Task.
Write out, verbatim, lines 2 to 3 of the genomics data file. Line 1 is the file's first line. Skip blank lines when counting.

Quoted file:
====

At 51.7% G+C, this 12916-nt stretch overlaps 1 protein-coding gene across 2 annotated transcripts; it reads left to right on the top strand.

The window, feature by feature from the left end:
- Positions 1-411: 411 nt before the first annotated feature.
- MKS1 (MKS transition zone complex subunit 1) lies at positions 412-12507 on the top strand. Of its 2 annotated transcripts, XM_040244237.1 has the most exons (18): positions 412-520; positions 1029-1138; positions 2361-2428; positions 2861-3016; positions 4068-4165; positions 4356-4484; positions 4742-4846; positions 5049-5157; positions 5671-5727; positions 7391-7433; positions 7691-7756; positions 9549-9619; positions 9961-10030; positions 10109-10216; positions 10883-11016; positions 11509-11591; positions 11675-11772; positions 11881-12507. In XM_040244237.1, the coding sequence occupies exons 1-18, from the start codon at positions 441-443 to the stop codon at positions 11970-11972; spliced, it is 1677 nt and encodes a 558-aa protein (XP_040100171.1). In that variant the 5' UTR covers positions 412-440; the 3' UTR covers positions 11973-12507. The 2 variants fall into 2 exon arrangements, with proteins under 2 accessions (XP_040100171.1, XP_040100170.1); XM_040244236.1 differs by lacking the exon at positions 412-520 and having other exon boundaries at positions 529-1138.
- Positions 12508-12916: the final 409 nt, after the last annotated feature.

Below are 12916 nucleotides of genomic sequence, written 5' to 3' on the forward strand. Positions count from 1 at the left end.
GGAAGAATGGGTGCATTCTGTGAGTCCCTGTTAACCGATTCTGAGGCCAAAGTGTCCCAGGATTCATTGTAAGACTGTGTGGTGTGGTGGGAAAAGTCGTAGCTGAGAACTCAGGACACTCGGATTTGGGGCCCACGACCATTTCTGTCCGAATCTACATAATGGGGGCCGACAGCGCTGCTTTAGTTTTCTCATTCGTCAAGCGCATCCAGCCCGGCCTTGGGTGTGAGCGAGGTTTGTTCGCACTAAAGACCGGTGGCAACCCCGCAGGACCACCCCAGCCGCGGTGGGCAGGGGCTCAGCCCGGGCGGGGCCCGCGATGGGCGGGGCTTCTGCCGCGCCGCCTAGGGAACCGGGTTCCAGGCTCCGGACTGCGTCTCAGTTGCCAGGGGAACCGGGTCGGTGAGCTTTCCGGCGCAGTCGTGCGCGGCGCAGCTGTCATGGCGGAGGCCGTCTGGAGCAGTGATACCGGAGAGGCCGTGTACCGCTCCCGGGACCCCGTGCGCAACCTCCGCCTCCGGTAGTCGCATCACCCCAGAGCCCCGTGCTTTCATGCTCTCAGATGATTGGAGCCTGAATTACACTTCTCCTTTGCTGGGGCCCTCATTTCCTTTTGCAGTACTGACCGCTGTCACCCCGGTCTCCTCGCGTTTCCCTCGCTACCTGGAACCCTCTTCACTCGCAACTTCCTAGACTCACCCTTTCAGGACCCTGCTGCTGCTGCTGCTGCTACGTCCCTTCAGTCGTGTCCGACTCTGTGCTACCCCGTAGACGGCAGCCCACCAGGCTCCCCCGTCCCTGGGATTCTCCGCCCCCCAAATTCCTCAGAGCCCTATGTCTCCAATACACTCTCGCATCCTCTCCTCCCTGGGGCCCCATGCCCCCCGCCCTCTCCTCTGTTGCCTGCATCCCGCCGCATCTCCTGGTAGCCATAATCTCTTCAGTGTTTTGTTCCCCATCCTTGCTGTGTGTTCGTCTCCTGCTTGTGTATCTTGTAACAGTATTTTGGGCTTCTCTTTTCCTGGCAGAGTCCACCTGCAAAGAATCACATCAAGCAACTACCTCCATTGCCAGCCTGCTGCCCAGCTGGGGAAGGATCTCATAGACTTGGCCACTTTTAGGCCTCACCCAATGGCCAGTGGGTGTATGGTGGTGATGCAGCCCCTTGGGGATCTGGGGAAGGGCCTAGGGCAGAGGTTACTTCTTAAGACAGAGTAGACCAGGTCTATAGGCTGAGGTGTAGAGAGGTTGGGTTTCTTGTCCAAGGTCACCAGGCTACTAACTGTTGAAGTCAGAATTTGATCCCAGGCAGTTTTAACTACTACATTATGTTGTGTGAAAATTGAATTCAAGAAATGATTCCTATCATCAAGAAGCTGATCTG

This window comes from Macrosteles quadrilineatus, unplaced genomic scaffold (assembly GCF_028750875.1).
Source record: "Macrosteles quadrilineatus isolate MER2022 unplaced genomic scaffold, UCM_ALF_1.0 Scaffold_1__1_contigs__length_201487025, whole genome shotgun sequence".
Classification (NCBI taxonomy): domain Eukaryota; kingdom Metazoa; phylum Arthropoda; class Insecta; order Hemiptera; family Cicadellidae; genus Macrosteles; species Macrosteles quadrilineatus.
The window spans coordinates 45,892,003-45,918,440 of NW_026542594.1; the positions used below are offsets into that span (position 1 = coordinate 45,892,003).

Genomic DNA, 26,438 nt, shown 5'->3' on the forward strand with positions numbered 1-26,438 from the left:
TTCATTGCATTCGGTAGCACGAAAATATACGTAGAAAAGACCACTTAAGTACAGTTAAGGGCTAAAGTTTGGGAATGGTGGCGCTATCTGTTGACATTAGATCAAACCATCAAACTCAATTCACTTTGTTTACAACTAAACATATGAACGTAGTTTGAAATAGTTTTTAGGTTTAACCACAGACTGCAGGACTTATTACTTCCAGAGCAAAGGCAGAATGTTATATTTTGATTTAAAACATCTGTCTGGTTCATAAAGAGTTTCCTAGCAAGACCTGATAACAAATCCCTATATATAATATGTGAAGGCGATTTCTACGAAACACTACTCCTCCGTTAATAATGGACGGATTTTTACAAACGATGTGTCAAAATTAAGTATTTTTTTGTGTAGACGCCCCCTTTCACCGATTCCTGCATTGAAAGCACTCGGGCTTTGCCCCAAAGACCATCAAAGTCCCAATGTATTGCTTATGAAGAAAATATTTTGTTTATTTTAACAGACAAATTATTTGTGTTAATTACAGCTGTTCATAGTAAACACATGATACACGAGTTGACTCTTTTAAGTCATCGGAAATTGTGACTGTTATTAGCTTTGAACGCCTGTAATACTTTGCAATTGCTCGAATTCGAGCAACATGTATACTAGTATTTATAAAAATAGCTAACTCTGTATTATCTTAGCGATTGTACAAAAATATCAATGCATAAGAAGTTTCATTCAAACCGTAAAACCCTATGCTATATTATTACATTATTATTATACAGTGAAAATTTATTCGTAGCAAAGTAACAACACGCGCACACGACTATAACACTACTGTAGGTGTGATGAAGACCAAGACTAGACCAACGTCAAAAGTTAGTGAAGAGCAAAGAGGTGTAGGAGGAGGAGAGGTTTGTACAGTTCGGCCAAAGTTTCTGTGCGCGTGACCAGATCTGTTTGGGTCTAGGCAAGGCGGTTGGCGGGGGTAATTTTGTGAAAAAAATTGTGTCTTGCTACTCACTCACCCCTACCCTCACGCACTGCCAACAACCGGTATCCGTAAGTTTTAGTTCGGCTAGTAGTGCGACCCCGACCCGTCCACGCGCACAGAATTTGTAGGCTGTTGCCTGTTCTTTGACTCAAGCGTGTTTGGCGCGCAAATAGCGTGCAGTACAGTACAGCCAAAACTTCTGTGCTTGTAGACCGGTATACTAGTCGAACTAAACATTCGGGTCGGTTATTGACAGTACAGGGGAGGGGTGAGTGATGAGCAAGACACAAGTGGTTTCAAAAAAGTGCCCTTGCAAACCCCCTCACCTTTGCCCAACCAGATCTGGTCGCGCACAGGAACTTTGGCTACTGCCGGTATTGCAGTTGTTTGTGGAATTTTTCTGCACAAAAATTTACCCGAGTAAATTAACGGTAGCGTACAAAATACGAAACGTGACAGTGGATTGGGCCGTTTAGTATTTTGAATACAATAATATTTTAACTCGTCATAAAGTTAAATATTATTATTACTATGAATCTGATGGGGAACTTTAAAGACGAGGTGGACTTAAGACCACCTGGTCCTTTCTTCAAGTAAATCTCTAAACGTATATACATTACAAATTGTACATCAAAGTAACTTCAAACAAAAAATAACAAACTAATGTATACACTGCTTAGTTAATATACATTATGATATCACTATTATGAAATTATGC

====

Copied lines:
The window, feature by feature from the left end:
- Positions 1-411: 411 nt before the first annotated feature.